In her letter, Fenich reminds fellow-Republican Palin – who has cheered the Arizona law to detain and deport illegal immigrants but hasn't backed any path to legalization or citizenship – that Americans have invited Mexicans to come over to harvest our crops, build our houses, wait our tables, and clean our hotel rooms, which seems better than earning $8 a day back home. "Those Mexican mama grizzlies want to feed and protect their young as much as you and I!" she writes, feeding Palin back her own rhetoric.
Besides helping deserving young people, Fenich argues, supporting the DREAM Act will boost Republicans in areas with burgeoning Hispanic populations like Central and Eastern Washington. Noting that Hispanics often are conservative on social issues, she warns Palin that "we Republicans need these conservative people in our camp… If we don't, we run the risk of losing this half of our state to the Democrats."
Does Hastings worry about that prospect? He did not respond to my request for comment made to his staff. His spokesman told the Tri-City Herald that Hastings has not taken a position on the DREAM Act because he doesn't know what language may come out of the Senate. Earlier this year, he said he supported broader legislation to strengthen border control, end illegal immigration, and improve the guest-worker program for agricultural growers. Last year, he floated the possibility of folding DREAM Act-type provisions into a broader bill.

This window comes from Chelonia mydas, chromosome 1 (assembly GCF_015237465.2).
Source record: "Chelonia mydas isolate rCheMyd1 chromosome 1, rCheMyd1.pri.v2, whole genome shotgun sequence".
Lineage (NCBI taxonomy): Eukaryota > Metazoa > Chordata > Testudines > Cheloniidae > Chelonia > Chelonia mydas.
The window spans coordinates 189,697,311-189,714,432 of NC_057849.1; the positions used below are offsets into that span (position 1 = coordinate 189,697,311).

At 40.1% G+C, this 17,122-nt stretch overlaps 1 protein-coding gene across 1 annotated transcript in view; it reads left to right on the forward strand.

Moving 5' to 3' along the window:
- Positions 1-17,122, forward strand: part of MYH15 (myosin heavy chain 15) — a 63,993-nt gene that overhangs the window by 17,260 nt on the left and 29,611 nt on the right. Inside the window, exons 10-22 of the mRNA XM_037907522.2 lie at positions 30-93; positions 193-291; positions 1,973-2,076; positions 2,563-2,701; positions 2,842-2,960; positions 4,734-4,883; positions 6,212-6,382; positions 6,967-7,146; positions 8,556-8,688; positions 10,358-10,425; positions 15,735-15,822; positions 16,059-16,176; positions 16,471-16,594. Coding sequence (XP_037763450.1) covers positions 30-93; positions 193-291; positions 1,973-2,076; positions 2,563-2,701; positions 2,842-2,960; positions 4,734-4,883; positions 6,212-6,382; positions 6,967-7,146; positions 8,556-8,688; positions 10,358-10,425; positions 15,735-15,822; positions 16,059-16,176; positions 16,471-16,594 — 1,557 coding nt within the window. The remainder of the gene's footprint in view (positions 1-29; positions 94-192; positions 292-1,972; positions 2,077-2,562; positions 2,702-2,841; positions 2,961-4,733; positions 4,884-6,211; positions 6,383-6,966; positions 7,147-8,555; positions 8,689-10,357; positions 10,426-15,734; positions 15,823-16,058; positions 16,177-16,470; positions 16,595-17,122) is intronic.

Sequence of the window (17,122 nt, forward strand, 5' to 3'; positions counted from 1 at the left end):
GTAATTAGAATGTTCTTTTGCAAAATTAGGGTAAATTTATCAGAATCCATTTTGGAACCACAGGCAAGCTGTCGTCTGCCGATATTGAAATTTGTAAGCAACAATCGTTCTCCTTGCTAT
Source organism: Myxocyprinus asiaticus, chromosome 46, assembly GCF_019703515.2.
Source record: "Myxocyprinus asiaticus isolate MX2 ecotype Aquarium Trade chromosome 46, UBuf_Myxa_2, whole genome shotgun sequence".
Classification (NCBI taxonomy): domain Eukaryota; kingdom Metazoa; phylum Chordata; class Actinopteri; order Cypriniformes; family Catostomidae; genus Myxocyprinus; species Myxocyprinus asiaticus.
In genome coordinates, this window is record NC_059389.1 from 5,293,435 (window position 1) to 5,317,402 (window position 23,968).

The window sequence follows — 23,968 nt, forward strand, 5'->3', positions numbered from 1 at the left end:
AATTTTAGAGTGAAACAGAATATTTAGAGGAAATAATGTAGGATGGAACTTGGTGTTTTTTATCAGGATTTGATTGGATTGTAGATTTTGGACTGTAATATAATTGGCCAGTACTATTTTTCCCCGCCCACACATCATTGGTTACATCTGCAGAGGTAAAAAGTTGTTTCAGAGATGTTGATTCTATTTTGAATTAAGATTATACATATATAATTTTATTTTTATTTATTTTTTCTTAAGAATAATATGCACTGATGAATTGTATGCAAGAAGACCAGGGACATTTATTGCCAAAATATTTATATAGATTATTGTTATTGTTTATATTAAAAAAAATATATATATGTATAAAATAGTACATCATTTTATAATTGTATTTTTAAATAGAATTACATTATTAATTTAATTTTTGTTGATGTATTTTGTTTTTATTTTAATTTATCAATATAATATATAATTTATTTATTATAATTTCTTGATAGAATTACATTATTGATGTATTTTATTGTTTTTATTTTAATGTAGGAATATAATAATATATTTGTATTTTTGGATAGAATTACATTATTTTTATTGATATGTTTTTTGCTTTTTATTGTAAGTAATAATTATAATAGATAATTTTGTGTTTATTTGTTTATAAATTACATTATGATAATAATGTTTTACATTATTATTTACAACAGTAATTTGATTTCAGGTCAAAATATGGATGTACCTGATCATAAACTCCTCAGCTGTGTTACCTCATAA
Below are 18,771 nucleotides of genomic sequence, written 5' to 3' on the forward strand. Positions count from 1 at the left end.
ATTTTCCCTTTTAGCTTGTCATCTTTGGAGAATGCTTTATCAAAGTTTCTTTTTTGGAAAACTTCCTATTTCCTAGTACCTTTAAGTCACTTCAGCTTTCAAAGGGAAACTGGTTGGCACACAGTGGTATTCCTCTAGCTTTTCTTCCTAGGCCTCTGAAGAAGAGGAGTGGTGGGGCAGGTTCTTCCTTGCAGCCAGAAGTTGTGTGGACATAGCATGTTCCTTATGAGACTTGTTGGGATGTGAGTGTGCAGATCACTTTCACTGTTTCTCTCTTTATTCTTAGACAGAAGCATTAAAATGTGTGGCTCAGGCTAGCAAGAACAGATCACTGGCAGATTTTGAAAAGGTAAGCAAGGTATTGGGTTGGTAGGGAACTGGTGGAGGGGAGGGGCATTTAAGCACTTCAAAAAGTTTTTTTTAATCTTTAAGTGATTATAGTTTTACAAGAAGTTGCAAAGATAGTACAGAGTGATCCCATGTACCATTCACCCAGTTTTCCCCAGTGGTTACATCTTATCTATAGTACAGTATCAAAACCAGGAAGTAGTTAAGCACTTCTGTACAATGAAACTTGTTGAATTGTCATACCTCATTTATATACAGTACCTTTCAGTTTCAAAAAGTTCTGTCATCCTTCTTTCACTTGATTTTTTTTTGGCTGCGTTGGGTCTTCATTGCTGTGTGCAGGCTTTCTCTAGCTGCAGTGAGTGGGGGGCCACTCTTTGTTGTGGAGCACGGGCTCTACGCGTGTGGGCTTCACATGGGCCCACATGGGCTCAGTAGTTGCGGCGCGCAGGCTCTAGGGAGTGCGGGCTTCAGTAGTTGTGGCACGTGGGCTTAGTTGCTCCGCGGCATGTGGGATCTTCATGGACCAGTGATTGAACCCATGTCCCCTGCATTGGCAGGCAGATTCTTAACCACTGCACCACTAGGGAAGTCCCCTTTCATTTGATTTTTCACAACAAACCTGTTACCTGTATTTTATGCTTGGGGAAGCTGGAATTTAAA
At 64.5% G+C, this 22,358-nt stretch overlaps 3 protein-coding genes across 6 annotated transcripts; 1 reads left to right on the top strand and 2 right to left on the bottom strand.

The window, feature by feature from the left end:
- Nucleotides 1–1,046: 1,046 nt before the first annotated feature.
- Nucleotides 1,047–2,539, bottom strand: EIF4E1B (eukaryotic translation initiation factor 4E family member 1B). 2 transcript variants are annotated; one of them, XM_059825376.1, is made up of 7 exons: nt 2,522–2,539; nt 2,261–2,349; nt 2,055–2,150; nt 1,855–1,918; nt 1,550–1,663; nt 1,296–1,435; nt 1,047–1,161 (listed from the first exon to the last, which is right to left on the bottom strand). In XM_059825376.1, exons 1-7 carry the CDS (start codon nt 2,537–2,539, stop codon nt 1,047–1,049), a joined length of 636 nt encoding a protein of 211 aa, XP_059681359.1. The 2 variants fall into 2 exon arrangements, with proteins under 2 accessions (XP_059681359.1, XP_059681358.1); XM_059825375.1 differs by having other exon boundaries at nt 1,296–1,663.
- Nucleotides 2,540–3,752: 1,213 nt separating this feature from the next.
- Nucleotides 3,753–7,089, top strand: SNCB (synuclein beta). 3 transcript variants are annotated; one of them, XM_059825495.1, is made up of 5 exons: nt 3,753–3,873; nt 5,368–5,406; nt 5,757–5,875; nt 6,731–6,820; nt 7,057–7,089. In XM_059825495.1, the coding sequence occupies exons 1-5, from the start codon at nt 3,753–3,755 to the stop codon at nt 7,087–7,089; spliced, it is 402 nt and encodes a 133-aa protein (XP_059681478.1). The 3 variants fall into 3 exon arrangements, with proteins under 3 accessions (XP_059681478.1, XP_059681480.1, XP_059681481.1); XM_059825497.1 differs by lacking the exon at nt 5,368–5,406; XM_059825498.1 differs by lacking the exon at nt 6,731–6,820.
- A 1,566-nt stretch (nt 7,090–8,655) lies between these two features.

But the Growers League's Gempler sees no immediate hope of Hastings supporting the DREAM Act. Gempler predicts that if it doesn't pass during this month's lame-duck session, it has little or no prospect for passage in the new GOP-controlled House for the next two years, and that growers instead will face tough new scrutiny of their labor force. "With immigration hardliners now coming into the House leadership, I foresee more pressure on the Obama administration to increase enforcement against employers," he said.
George Fearing, a Kennewick attorney who chairs the Yakima Valley's Democratic Party and who participated in Tuesday's demonstration, agrees with Fenich's political assessment of the negative political impact of the GOP's immigration stance. But he also doesn't believe Hastings or other conservatives will come around and vote for the DREAM Act any time soon. "It's going to happen over the next 10 years as more Hispanics vote," he predicts. "Republicans will eventually support Hispanic issues like immigration reform, or else this area will go solidly Democratic. Though from a Democratic perspective, it will be better for us if they don't."
There's more than partisan politics at stake, though, in the battle over the DREAM Act, which was first introduced in 2001.
Elena says she has undocumented friends at Davis High who are even better students than she is and who want to go to college. "But they say, 'Why go to college if I can't legally get a job after I graduate?’ They don’t know what they’re going to do with their lives."